Walker Evans
[Photographer, b. 1903, St. Louis, Missouri, d. 1975, New Haven, Connecticut.]

 The photographer, the artist, “takes” a picture: symbolically he lifts an object or that composition... [He] has rendered his object in some way transcendent and... in each instance his vision has penetrating validity. 

Cindy Sherman
[Artist, b. 1954, Glen Ridge, New Jersey, lives in New York.]

 The way I see it, as soon as I make a piece I’ve lost control of it. 

Richard Prince
[Artist, b. 1949, Panama Canal Zone, lives in New York.]

 ... rather than tear [advertising photographs] out of the magazines and paste them up on a board, I thought why not re-photograph them with a camera and then put them in a real frame with a mat board around the picture just like a real photograph and call them mine. I mean “pirate” them, “steal” them, “sample” them. 

Barbara Kruger
[Artist, b. 1945, Newark, New Jersey, lives in New York.]

 As long as pictures remain powerful, living conventions within culture, I’ll continue to use them and turn them around. Texts, pictures, projections—I want to keep the plurality of practices going. 

W. Eugene Smith
[Photographer, b. 1918, Wichita, Kansas, d. 1978, Tucson, Arizona.]

 I try to take what voice I have and I give it to those who don’t have one at all. 

Josef Koudelka
[Photographer, b. 1938, Biskovice, Moravia, Czechoslovakia, lives in Paris.]

 Personally, I have had the good fortune of always being able to do what I wanted, never working for others. Maybe it is a silly principle, but the idea that no one can buy me is important for me. I refuse assignments, even for projects that I have decided to do anyhow. It is somewhat the same with my books. When my first book, the one on the gypsies, was published, it was hard for me to accept the idea that I could no longer choose the people to whom I would show my photos, that any one could buy them.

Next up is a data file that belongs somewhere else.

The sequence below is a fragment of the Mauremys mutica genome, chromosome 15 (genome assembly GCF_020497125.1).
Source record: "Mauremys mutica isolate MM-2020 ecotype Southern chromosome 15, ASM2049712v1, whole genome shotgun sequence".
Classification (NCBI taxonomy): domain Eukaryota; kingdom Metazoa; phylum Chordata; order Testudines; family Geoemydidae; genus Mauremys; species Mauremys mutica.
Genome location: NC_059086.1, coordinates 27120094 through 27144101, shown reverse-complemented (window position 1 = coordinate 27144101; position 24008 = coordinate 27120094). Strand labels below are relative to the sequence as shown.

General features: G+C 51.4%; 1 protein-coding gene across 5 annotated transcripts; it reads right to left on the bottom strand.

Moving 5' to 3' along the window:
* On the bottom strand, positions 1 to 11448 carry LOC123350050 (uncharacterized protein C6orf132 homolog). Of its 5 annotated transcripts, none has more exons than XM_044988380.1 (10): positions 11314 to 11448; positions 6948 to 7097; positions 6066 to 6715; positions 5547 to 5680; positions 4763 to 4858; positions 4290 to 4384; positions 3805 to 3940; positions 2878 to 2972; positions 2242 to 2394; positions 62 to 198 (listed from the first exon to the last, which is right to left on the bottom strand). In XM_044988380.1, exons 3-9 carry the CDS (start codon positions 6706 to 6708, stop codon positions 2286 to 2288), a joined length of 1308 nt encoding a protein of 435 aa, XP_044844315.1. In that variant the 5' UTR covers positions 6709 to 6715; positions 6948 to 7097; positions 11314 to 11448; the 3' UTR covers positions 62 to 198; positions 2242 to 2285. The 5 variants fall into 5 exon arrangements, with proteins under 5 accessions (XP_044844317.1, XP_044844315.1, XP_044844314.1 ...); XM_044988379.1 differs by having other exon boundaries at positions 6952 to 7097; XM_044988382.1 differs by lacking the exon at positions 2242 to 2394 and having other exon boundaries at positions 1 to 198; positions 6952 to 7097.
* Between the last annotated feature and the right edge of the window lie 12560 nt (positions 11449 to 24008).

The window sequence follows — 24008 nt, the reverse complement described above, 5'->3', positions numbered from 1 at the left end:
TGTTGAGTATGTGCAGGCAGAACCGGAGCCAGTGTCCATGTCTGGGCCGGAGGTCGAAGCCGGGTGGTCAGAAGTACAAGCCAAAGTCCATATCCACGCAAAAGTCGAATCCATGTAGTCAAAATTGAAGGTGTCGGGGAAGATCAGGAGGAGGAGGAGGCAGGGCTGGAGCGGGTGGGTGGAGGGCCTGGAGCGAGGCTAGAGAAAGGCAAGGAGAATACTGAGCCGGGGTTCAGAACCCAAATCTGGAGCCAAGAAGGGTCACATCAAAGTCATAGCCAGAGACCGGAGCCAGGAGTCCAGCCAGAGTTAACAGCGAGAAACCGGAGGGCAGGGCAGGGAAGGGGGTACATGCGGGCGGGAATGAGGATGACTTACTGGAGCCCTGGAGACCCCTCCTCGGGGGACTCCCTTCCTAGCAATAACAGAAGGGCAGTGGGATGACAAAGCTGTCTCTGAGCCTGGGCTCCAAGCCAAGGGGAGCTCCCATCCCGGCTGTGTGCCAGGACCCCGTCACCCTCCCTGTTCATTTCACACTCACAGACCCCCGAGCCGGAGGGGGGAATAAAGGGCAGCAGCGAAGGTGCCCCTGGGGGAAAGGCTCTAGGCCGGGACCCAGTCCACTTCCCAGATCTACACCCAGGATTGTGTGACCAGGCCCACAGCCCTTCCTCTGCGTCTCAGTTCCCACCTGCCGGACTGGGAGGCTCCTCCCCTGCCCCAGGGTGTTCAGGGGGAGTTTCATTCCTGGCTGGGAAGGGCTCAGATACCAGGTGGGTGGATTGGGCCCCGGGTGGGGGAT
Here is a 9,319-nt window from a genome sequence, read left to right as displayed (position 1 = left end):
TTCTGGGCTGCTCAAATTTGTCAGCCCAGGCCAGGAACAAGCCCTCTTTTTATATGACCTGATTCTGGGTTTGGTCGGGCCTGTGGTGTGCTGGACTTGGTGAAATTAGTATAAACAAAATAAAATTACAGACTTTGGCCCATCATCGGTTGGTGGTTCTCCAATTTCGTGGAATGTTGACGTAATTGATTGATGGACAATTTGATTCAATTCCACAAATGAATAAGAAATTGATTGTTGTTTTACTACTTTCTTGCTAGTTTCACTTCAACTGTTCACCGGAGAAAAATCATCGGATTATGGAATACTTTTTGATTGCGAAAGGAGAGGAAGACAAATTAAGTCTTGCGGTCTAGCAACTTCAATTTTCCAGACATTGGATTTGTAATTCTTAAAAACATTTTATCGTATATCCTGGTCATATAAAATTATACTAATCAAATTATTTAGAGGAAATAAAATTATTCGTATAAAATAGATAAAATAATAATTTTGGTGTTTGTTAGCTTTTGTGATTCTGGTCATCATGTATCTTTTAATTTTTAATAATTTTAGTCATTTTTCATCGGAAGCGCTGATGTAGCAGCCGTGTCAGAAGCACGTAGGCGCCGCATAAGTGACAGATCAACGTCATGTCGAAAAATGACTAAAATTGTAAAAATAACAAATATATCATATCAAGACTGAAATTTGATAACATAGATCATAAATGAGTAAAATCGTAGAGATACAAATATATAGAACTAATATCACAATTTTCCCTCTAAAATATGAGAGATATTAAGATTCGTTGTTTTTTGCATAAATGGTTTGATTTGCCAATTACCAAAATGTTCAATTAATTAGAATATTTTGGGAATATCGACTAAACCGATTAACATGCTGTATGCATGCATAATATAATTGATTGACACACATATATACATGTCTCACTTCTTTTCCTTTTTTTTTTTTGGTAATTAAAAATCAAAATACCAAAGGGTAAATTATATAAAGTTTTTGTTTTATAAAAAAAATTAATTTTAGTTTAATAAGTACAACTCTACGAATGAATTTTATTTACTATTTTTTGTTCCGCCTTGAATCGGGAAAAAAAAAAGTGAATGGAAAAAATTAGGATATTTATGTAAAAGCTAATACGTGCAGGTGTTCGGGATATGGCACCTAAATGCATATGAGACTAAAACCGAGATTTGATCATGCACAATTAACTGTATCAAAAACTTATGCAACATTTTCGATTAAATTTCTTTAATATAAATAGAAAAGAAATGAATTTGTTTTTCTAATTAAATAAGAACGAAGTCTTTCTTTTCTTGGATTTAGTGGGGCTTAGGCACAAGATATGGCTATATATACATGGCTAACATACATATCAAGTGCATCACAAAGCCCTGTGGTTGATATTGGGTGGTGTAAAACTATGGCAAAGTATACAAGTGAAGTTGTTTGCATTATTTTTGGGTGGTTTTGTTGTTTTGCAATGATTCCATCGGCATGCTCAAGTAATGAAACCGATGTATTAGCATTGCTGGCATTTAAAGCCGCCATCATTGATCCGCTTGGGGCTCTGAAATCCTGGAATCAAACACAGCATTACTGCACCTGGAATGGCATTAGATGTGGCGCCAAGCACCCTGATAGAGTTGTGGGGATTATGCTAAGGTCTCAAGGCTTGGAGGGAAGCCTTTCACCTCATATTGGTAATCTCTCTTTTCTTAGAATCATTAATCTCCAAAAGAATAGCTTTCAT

Joel Meyerowitz
[Photographer, b. 1938, New York, lives in New York.]

 We all experience it. Those moments when we gasp and say, “Oh, look at that.” Maybe it’s nothing more than the way a shadow glides across a face, but in that split second, when you realize something truly remarkable is happening and disappearing right in front of you, if you can pass a camera before your eye, you’ll tear a piece of time out of the whole, and in a breath, rescue it and give it new meaning. 

Vladimir Nabokov
[Writer, b. 1899, St. Petersburg, Russia, d. 1977, Montreux, Switzerland.]

 And by the striped man
directed at the sunny sand
blinked with a click of its black eyelid
the camera’s ocellus.

That bit of film imprinted
all it could catch,
the stirless child,
his radiant mother,

and a toy pail and two beach spades,
and some way off a bank of sand,
and I, the accidental spy,
I in the background have also been taken.

Next winter, in an unknown house,
grandmother will be shown an album,
and in that album there will be a snapshot,
and in that snapshot I shall be.

My likeness among strangers,
one of my August days,
my shade they never noticed,
my shade they stole in vain.
(1927) 
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